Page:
While some seasoned nurses may spend less time teaching patients because they think the patient “won’t listen,” younger nurses may lack enough experience and confidence to believe that their teaching will truly make a difference. Also, busy nurses who walk (or run) countless miles in any given shift, skip regular meals, and worry about whether they’ve “missed anything” may think that there’s simply not enough time to teach. However, nurses have a responsibility to not just provide care, but also to teach and motivate patients to manage their disease as independently as possible.
Effective patient teaching
Below are 10 strategies to help nurses incorporate teaching into their daily practice.
- Start right away. Teaching should really begin at the time of admission. During assessment, planning and diagnosing, nurses should identify the needs and problems of the patient and his or her family, as well as their education level.
- Document the teaching process. It is important to document your teaching from admission through discharge, as it can impact evaluation and reimbursement, as well as help newer nurses learn effective strategies. Good documentation can help maintain care continuity when the patient’s care is transitioned from one nurse to the next.
- Set goals together. From the beginning, the nurse and patient should decide together on goals and objectives, ensuring that each person understands the goals and why achieving the goals is important. Be sure to continually evaluate and reformulate goals and objectives as patient care progresses.
- Emphasize necessary strategies. In the inpatient setting, many patients fear losing their independence. Patients will be motivated to learn what is necessary for them to care for themselves. Nurses should therefore emphasize these strategies.
- Timing is everything. Choose a mutually agreed upon time to teach. Look for a time that is good for both you and the patient. For example, patients that have just heard their diagnosis may need time to process that information before they are open to learning. Also, look for a time when you will not be interrupted and the patient will not be distracted by visitors, meal time, etc.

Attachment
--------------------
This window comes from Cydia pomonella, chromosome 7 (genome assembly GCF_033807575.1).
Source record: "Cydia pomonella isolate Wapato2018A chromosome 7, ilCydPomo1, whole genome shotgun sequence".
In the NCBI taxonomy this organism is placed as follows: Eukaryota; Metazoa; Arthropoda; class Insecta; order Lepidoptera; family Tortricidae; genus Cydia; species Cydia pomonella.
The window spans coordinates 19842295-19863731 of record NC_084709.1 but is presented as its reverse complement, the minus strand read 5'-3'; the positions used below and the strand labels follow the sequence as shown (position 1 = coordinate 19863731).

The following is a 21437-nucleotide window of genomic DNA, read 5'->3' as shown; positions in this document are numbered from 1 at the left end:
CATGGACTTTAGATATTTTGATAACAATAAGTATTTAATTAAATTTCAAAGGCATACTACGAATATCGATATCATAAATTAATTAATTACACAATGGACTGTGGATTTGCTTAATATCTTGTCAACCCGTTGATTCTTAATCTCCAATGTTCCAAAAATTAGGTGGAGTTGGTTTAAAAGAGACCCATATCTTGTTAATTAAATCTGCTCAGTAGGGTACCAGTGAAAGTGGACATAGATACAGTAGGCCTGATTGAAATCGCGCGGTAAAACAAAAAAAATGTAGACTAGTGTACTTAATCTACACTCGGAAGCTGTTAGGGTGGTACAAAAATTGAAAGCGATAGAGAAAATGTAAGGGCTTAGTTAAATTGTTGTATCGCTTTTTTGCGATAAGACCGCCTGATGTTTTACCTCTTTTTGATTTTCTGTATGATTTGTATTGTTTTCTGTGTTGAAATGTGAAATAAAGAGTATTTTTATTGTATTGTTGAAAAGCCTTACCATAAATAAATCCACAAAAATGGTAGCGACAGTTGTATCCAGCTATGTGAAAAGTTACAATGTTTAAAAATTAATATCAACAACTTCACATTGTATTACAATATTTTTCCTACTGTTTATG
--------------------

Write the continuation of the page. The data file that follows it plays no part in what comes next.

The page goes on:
- Know what they already know. Nurses do not want to spend time going over something that the patient already knows. That time is better spent educating or coaching the patient in other ways. If the patient already knows why they need to take a medication, but they don’t always do it, perhaps the teaching time is better spent on motivating the patient to care for themselves.
- Consider education level and literacy. Not all patients can understand complex medical terms and some may not be able to read. Other patients may be very well-educated and be familiar with medical terminology. Others may have limited English proficiency, so a medical interpreter will be needed. Tailor your teaching to each patient’s level of understanding to be the most effective.
- Seeing and hearing is believing. Customize your teaching to the patient’s physical abilities. If a patient can’t hear well, they may not digest verbal instructions. Those that are vision-impaired won’t be able to read patient handouts.
- Break it up. Look for those ideal teaching moments where you can impart small bits of education and engage the patient by evaluating his or her understanding. Doing this in small increments helps you and the patient. It’s much easier to fit in a small teaching moment while you’re in the patient’s room than it is to spend a big chunk of time on discharge day. And, the patient doesn’t have to digest all of the information at once.
- Consider costs and income. Keep your recommendations practical, especially for patients on a fixed income.
Are you a “patient” teacher? Do you teach your patients, and do you practice patience when doing so? All patients are different and your strategies need to be flexible, adaptable and considerate. Which teaching strategies do you employ during your nursing practice? Which methods are the most successful?